White House spokesman Jay Carney said the president would accept a short-term measure to raise the debt limit as part of a broader deficit reduction plan, conceding that extra time may be necessary for a sweeping bill to work its way through the legislative process.
Yesterday, Mr Carney said: "The President does not support a short-term extension of the debt limit, period.First thoughts: One of the first things you need to figure out as a parent is that in order for things to go smoothly in your household you need to set firm well defined boundaries. Consistency in following the rules and reinforcing those boundaries lets everyone know just where they stand and demonstrates caring thoughtful leadership in the family. The same goes for a presidency. When you don't set clear boundaries and consistently follow the rules you get stuff like the following.
"The only exception to that is in the event that both sides reach a deal on a long-term extension of the debt limit plus significant deficit reduction, and we needed a very short-term extension to allow a bit of extra time for a bill to work its way through the legislative progress." With time running out, a temporary increase in the borrowing limit is looking more likely.
Until now, Mr Obama has firmly opposed any short-term measure on the debt limit, saying he wants an extension that takes the US government past the presidential election in November next year and into 2013.
Mr Obama argues the issue should not be kicked down the road, and congress needs to tackle hard issues now.
"If not now, when?" he said last week.
Deal Not Close, White House, GOP Leaders Say
WASHINGTON—The White House and top Republican leaders denied reports that President Barack Obama and House Speaker John Boehner were close to a "grand bargain" on the budget, news that jolted stock prices and boosted the dollar.
The markets moved after a Democratic aide said Messrs. Obama and Boehner were close to a deal that would include around $3 trillion in deficit-reduction measures, and wouldn't raise taxes. This drew prompt denials from both ends of Pennsylvania Avenue.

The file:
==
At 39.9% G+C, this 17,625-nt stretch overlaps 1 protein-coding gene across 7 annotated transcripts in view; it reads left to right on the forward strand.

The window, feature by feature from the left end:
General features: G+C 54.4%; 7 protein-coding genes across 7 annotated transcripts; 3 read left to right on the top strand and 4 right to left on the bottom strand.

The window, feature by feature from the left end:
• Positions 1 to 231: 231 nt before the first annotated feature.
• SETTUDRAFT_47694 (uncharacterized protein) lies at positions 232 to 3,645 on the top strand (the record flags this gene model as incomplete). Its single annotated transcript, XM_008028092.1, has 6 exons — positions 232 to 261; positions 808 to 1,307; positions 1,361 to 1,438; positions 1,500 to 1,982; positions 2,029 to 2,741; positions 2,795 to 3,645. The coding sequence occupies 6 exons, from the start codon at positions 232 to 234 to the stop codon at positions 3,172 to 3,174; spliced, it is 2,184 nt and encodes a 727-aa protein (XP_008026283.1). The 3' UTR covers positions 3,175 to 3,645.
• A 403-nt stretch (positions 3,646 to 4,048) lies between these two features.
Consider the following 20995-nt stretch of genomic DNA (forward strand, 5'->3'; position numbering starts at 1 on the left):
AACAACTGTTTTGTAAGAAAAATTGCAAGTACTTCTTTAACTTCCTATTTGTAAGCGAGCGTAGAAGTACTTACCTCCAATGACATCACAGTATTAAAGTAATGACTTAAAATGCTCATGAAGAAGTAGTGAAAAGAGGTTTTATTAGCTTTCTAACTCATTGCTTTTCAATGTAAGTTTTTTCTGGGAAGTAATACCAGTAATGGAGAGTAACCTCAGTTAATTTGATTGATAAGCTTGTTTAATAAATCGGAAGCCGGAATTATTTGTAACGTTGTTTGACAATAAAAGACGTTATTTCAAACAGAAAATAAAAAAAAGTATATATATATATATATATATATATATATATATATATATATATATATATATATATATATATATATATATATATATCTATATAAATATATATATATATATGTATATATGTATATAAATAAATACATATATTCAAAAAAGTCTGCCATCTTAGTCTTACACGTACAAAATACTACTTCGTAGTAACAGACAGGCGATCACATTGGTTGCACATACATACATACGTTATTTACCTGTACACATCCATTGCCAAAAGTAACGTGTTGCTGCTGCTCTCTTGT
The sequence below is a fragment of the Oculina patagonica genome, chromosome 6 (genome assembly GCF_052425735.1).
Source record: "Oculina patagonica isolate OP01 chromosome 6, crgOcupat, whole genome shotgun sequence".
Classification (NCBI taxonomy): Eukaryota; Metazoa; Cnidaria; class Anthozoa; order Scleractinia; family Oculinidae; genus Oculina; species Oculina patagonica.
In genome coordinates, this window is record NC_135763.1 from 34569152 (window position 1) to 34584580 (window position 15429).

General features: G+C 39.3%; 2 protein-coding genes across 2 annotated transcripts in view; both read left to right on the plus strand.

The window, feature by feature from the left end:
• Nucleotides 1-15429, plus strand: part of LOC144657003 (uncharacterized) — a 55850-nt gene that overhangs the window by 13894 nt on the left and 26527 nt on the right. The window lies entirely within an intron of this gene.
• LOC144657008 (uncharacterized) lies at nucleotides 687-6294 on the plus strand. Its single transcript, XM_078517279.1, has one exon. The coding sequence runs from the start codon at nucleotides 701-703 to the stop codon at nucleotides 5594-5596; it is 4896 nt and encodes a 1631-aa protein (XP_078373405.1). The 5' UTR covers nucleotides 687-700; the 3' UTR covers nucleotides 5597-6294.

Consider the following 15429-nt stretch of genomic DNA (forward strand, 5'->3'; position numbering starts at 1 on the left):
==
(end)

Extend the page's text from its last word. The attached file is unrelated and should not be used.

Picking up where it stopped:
Reports of a deal, first in The New York Times, moved stock prices higher.
Stocks surged to fresh session highs, with the Dow Jones Industrial Average rising as much as 180 points to 12751, and the dollar jumped modestly against the Japanese yen and the Swiss franc. By early afternoon trading, the Dow average was up 160 at 12732.
Steve Wynn, a Nevada casino magnate and, incidentally, a Democrat and supporter of Sen. Harry Reid, D-Nev., has blamed the policies of President Barack Obama for the unwillingness of business to invest and hire workers.Maybe we need to send some behavioral therapists to Washington DC to teach some folk how to lead effectively starting with our current President.
According to the Wall Street Journal, Wynn said: "Everybody complains about how much money is on the side in America. You bet. And until we change the tempo and the conversation from Washington, it is not going to change. And those of us who have business opportunities and the capital to do it are going to sit in fear of the president. And a lot of people don't want to say that. They say, oh God, don't be attacking Obama.
"Well, this is Obama's deal. And it is Obama that is responsible for this fear in America. The guy keeps making speeches about redistribution and maybe we ought to do something to businesses that don't invest, they are holding too much money."